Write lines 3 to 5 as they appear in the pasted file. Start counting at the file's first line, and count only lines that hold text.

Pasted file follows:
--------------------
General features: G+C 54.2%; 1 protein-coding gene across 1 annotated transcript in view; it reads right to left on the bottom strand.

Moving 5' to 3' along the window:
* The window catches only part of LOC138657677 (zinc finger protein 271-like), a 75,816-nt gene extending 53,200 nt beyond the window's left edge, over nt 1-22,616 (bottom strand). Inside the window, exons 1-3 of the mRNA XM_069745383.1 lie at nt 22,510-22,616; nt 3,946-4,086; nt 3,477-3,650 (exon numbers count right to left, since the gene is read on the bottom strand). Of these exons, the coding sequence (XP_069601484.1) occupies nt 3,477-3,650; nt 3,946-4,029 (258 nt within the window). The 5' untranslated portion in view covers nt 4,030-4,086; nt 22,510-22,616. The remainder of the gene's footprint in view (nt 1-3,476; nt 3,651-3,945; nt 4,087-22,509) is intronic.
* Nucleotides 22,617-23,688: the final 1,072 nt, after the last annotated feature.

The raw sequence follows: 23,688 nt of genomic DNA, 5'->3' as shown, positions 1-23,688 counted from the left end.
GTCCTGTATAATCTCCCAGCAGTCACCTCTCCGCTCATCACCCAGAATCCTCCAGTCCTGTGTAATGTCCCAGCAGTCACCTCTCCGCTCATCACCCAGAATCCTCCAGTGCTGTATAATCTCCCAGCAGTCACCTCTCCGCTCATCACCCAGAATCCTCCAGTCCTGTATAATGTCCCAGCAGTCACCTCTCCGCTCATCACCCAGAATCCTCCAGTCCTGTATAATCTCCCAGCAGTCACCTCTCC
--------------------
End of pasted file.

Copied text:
* The window catches only part of LOC138657677 (zinc finger protein 271-like), a 75,816-nt gene extending 53,200 nt beyond the window's left edge, over nt 1-22,616 (bottom strand). Inside the window, exons 1-3 of the mRNA XM_069745383.1 lie at nt 22,510-22,616; nt 3,946-4,086; nt 3,477-3,650 (exon numbers count right to left, since the gene is read on the bottom strand). Of these exons, the coding sequence (XP_069601484.1) occupies nt 3,477-3,650; nt 3,946-4,029 (258 nt within the window). The 5' untranslated portion in view covers nt 4,030-4,086; nt 22,510-22,616. The remainder of the gene's footprint in view (nt 1-3,476; nt 3,651-3,945; nt 4,087-22,509) is intronic.
* Nucleotides 22,617-23,688: the final 1,072 nt, after the last annotated feature.

The raw sequence follows: 23,688 nt of genomic DNA, 5'->3' as shown, positions 1-23,688 counted from the left end.